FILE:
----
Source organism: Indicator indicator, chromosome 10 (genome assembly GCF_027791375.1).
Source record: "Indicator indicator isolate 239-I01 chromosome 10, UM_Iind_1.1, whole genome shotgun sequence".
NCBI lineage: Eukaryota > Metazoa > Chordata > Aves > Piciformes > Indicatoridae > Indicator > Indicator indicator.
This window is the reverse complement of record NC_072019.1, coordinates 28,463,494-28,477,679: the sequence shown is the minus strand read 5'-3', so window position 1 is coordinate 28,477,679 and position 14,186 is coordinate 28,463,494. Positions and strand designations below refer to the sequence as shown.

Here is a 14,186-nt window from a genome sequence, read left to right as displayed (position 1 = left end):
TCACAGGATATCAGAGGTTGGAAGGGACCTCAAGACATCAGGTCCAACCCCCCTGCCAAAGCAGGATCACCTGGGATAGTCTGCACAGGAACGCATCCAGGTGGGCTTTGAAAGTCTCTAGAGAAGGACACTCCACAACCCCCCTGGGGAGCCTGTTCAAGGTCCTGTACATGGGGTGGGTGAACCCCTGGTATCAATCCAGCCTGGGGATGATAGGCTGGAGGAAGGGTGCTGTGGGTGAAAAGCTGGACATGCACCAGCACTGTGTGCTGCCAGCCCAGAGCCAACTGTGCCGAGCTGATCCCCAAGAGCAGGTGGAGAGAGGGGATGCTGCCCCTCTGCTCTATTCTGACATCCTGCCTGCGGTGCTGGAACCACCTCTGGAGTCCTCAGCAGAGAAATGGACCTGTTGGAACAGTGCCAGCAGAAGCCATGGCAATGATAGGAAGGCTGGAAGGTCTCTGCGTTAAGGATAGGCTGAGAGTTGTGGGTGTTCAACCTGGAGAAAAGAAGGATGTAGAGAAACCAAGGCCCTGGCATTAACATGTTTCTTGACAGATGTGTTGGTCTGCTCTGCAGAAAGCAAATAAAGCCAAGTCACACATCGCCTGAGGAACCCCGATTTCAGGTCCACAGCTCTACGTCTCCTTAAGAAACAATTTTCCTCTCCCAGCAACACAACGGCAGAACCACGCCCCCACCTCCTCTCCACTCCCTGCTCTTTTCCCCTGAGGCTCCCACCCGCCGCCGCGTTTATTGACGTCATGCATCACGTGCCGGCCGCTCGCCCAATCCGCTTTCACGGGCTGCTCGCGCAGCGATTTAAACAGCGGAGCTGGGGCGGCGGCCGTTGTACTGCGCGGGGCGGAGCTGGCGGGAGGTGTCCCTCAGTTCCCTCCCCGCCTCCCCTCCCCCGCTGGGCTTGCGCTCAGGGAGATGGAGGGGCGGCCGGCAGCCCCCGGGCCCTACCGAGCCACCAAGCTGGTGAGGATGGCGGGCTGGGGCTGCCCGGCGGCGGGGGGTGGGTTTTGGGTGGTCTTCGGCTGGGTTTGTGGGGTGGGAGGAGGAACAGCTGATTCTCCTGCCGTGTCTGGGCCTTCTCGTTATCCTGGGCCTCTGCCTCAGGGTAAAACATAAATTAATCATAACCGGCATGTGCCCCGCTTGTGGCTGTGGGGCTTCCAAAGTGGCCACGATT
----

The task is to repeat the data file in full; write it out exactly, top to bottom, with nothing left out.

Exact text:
Source organism: Indicator indicator, chromosome 10 (genome assembly GCF_027791375.1).
Source record: "Indicator indicator isolate 239-I01 chromosome 10, UM_Iind_1.1, whole genome shotgun sequence".
NCBI lineage: Eukaryota > Metazoa > Chordata > Aves > Piciformes > Indicatoridae > Indicator > Indicator indicator.
This window is the reverse complement of record NC_072019.1, coordinates 28,463,494-28,477,679: the sequence shown is the minus strand read 5'-3', so window position 1 is coordinate 28,477,679 and position 14,186 is coordinate 28,463,494. Positions and strand designations below refer to the sequence as shown.

Here is a 14,186-nt window from a genome sequence, read left to right as displayed (position 1 = left end):
TCACAGGATATCAGAGGTTGGAAGGGACCTCAAGACATCAGGTCCAACCCCCCTGCCAAAGCAGGATCACCTGGGATAGTCTGCACAGGAACGCATCCAGGTGGGCTTTGAAAGTCTCTAGAGAAGGACACTCCACAACCCCCCTGGGGAGCCTGTTCAAGGTCCTGTACATGGGGTGGGTGAACCCCTGGTATCAATCCAGCCTGGGGATGATAGGCTGGAGGAAGGGTGCTGTGGGTGAAAAGCTGGACATGCACCAGCACTGTGTGCTGCCAGCCCAGAGCCAACTGTGCCGAGCTGATCCCCAAGAGCAGGTGGAGAGAGGGGATGCTGCCCCTCTGCTCTATTCTGACATCCTGCCTGCGGTGCTGGAACCACCTCTGGAGTCCTCAGCAGAGAAATGGACCTGTTGGAACAGTGCCAGCAGAAGCCATGGCAATGATAGGAAGGCTGGAAGGTCTCTGCGTTAAGGATAGGCTGAGAGTTGTGGGTGTTCAACCTGGAGAAAAGAAGGATGTAGAGAAACCAAGGCCCTGGCATTAACATGTTTCTTGACAGATGTGTTGGTCTGCTCTGCAGAAAGCAAATAAAGCCAAGTCACACATCGCCTGAGGAACCCCGATTTCAGGTCCACAGCTCTACGTCTCCTTAAGAAACAATTTTCCTCTCCCAGCAACACAACGGCAGAACCACGCCCCCACCTCCTCTCCACTCCCTGCTCTTTTCCCCTGAGGCTCCCACCCGCCGCCGCGTTTATTGACGTCATGCATCACGTGCCGGCCGCTCGCCCAATCCGCTTTCACGGGCTGCTCGCGCAGCGATTTAAACAGCGGAGCTGGGGCGGCGGCCGTTGTACTGCGCGGGGCGGAGCTGGCGGGAGGTGTCCCTCAGTTCCCTCCCCGCCTCCCCTCCCCCGCTGGGCTTGCGCTCAGGGAGATGGAGGGGCGGCCGGCAGCCCCCGGGCCCTACCGAGCCACCAAGCTGGTGAGGATGGCGGGCTGGGGCTGCCCGGCGGCGGGGGGTGGGTTTTGGGTGGTCTTCGGCTGGGTTTGTGGGGTGGGAGGAGGAACAGCTGATTCTCCTGCCGTGTCTGGGCCTTCTCGTTATCCTGGGCCTCTGCCTCAGGGTAAAACATAAATTAATCATAACCGGCATGTGCCCCGCTTGTGGCTGTGGGGCTTCCAAAGTGGCCACGATT